- Simple HTML and pico editor example
for those new to pico or HTML tags.
How to use
pico editor on chaos.cns.uni.edu.
The pico name stands for pine composer, which
means that pico is the pine email editor or composer for the
sending and replying commands.
that are most commonly used.
We have used ls, ls -l, cd web, mkdir web, finger, who, w,
logout, etc. Read this page to learn more about the UNIX
commands you will use on chaos.cns.uni.edu.
- Here is the PERL FAQ Frequently
Asked Questions page from fall semester of 2000 for
the 810:022 class Microcomputer Applications and Systems
Integration. To be handed out on Thursday, June 14th in
- The binary, octal, hexadecimal handout
from Thursday, June 14th will be important in understanding
the HTML graphics that we do as well as grasping the chmod
Unix command and whether we need 755 or 644 and why.
- perl -e and running Perl statements
from the command line. Good examples of arrays and foreach
and for loops too.
- Shortcut to get to
and UNI Students Email home page.
- Web page tips and suggestions
SCC and Wright labs, as well as working from home, with or
without a modem or ISP.
There are two textbooks for the class. The Castro book costs $20 and the
Pierce book costs $25. The total textbook cost is happily well below the
average student textbook cost for a 3 hour credit class.
Textbook by Elizabeth Castro:
PERL and CGI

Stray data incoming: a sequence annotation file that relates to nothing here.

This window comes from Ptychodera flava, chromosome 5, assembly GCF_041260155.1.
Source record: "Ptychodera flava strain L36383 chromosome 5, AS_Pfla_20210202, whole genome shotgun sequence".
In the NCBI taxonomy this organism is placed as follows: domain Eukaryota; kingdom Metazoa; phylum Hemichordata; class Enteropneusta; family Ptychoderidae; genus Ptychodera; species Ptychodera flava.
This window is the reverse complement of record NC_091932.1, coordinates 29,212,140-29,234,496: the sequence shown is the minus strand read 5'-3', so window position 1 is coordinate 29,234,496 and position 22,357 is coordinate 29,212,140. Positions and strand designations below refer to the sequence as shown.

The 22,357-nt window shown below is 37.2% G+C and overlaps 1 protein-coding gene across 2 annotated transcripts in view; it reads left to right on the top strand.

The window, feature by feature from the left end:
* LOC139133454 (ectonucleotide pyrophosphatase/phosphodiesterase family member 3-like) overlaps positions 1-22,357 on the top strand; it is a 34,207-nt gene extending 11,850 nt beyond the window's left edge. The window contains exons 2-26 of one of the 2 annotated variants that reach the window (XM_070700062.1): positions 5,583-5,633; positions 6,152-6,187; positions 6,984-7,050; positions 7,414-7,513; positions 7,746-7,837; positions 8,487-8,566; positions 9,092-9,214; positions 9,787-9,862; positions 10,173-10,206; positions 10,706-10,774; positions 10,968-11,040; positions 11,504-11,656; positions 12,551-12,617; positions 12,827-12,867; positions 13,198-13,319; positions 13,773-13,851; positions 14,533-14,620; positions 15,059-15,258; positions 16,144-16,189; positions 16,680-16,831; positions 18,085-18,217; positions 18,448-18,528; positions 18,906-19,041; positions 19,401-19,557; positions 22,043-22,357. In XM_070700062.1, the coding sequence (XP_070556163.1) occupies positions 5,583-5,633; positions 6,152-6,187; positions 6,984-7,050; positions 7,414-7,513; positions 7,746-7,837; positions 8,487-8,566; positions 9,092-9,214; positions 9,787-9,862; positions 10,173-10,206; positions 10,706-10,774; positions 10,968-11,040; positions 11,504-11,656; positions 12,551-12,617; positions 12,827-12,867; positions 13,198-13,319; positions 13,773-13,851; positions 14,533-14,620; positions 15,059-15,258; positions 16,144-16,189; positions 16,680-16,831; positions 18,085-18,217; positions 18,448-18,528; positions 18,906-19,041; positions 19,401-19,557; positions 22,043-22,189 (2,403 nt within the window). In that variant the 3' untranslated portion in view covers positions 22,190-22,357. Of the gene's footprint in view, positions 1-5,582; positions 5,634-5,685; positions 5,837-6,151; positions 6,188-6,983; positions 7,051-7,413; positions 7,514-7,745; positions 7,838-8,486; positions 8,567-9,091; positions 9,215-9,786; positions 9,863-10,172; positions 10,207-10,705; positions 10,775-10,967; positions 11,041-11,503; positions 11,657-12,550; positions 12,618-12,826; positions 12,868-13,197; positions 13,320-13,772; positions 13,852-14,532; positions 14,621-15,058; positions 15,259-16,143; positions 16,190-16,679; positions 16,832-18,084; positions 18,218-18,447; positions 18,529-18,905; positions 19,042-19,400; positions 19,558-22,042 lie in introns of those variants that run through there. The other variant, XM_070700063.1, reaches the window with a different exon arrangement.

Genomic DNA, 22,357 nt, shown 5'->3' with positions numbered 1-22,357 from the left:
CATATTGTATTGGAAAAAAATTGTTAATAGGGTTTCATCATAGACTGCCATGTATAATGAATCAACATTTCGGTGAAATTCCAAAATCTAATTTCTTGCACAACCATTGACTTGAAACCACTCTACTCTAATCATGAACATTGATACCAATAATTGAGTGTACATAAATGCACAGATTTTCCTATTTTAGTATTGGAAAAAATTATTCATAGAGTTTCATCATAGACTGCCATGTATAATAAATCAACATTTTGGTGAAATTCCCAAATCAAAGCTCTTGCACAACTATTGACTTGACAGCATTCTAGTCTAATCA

for the World Wide Web is the textbook.
The 2nd edition of this excellent text is just being published this month
(1st week of June of 2001). It will cost $20.
- Textbook by Clinton Pierce (with CD-ROM) is
Teach Yourself PERL in 24 Hours.
It includes PERL on CD-ROM, in case you want to install PERL on your
own PC. The cost of the book is $25.
The 810:088 PERL/CGI Web Programming has no prerequisites. Do not be
intimidated by the Instructor's permission required, as that is
just RED tape that goes along with the special
course number 810:088 no matter what the TOPIC is. Call me at 273-7172 or
email firstname.lastname@example.org if you have questions or want your student number
released to register for the class.
This course counts towards Microcomputer Certification
. It can be substituted for one of the other four classes.
The textbook or textbooks have not yet been selected. When they are
chosen, you will be notified here.
Here are several example PERL programs that illustrate the types
of things you will be able understand and do to before the 810:088 class
has its July 6th when the first half of the 8 week session ends.